Official Minsk uses conflict in Ukraine to strengthen its positions internationally
The Belarusian authorities have reacted discreetly to the events in Ukraine. They count on Belarus strengthening her positions in the Kremlin’s foreign policy, and that Brussels will reduce its requirements. Simultaneously, the Belarusian authorities have taken some measures to prevent the ‘revolutionary’ scenario in Belarus.
After a meeting with Latvian Foreign Minister Edgars Rinkevics in Riga, Vladimir Mackey said “there are no Yanukovich’s supporters in our territory”.
Belarus’ official media reports about the events in Ukraine are less biased than those in Russia, even though ‘anti-Maidan’ rhetoric is used. President Lukashenko has refrained from any statements in support of the Ukrainian authorities since the conflict occurred. Following the tragic events in Kiev on January 19th – 21st and President Yanukovich’s escape, President Lukashenko made an ambiguous statement about his Ukrainian colleague, “a beautiful country with wonderful people, and now this mess with so-called market economy, where clans have divided the country, - that’s where it leads to. Once president’s children start doing business, expect trouble. Once the wives and mistresses put crowns on their heads, expect trouble”.
In addition, official Minsk has been reluctant in granting asylum to disgraced Ukrainian security officials and politicians. For example, the Belarusian authorities have made several statements about the absence of former Ukrainian Interior Minister Viktor Zakharchenko and other Ukrainian officials in Belarus. Unlike ex-Kyrgyz President Bekiyev, overthrown in 2010, President Yanukovych had to seek asylum in Russia.
Official Minsk does not share the Kremlin’s views on further developments in Ukraine, inter alia, on the recognition of the new Ukrainian leadership. Belarus’ Foreign Ministry Press Officer Mironchik said “Belarus will be establishing relationship with Ukraine’s new leadership while the government is being formed. As far as we know, this process has not yet completed”. Belarusian officials emphasized that Ukraine needed to “remain a sovereign, independent, territorially integral state”. It is noteworthy that Belarus has not yet recognized the independence of South Ossetia and Abkhazia, despite pressure from the Kremlin.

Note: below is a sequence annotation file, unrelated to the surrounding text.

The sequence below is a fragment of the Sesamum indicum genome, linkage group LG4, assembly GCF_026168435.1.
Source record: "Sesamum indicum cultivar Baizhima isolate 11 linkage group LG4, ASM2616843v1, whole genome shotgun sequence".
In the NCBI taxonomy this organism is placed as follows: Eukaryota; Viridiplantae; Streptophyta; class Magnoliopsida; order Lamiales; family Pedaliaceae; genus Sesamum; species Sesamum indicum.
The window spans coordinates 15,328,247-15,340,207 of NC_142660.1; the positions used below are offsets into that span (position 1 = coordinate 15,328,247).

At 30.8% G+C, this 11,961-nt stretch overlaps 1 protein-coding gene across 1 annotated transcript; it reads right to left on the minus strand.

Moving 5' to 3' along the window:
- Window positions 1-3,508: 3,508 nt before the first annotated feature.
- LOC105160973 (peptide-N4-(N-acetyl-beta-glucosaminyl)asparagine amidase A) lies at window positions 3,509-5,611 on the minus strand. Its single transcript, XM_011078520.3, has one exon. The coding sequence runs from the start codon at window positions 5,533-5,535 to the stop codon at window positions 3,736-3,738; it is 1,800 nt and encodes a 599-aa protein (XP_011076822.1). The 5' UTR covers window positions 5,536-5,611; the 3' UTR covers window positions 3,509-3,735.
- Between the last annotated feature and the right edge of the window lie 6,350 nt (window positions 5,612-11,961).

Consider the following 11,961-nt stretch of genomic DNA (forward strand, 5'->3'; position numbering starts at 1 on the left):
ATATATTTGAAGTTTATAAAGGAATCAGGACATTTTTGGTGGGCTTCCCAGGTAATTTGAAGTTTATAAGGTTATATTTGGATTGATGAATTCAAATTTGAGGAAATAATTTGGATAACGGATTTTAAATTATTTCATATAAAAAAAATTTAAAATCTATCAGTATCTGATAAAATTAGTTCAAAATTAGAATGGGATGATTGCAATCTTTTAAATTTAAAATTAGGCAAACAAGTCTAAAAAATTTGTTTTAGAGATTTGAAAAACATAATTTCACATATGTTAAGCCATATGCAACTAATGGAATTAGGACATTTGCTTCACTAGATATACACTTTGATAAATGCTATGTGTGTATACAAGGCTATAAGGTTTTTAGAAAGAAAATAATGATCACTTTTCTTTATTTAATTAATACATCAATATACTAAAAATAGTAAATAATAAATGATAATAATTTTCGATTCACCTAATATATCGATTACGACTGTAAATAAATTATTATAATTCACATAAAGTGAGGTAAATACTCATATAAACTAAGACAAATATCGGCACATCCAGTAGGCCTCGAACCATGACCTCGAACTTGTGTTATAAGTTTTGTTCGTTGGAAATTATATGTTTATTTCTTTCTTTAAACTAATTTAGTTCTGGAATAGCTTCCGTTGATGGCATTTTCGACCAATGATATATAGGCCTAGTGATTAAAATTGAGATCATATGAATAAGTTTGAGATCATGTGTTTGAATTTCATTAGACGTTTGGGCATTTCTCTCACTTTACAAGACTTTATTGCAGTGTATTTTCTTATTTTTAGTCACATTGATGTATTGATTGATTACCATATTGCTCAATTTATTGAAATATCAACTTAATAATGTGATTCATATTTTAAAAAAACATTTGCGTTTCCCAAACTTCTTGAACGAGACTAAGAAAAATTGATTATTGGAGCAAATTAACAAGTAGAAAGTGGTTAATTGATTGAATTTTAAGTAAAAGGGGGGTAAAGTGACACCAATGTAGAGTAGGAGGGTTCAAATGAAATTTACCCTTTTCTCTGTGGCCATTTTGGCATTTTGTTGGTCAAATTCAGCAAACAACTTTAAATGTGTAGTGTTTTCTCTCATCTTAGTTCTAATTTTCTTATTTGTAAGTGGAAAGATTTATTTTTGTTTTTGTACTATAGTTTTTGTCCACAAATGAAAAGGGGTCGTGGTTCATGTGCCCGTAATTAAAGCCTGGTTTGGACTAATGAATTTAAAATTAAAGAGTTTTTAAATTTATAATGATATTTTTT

After the Russian-Georgian war, the EU’s policy towards the Belarusian leadership was relaxed. This time, Belarus also hopes that the increased aggressive rhetoric and / or the Kremlin’s actions in respect to Ukraine will make Brussels revise its attitude to the Belarusian leadership.
Meanwhile, events in Ukraine have exposed a deep rift in Belarusian society. The Belarusian opposition has applauded the president Yanukovych’s dismissal. Some opposition leaders have visited ‘revolutionary’ Kiev, and activists have organized several actions in Belarus in support for the Maidan. However, the brutal events in Kiev on February 19th-21st have provoked negative reactions to anti-government protests by the majority of Belarusians. Simultaneously, the authorities have expressed support for the violent clamp down on the protests. Amendments to the Law on the ‘Military Situation’ have been submitted to the Parliament, which suggest some repressive measures, for instance, the ban on disseminating unauthorized information during military situations.
Belarus’ authorities are attempting to use the crisis in Ukraine to strengthen their positions in relations with the Kremlin. Simultaneously, the Belarusian government is intensifying communication with the EU in an attempt to resume the Belarus-EU dialogue. The closer the presidential elections in Belarus, the harsher repressions the Belarusian authorities will use against those who protest against the power.
The Belarusian authorities regard the Catholic conference as yet another international event to promote Minsk as a global negotiating platform. Minsk’s proposal to organise a meeting between the Roman-Catholic Church and the Russian Orthodox Church is rather an image-making undertaking than a serious intention. However, the authorities could somewhat extend the opportunities for the Roman-Catholic Church in Belarus due to developing contacts with the Catholic world.
Minsk is attempting to lay out a mosaic from various international religious, political and sportive events to shape a positive image of Belarus for promoting the Helsinki 2.0 idea.
Belarus’ invitation to the head of the Holy See for a meeting with the Patriarch of the Russian Orthodox Church should be regarded as a continuation of her foreign policy efforts in shaping Minsk’s peacekeeping image and enhancing Belarus’ international weight. The Belarusian authorities are aware that their initiative is unlikely to find supporters among the leadership of the Russian Orthodox Church in Moscow. In Russia, isolationist sentiments prevail.
In addition, for domestic audiences, the authorities make up for the lack of tangible economic growth with demonstrations of growth in Minsk’s authority at international level through providing a platform for religious, sportive and other dialogues.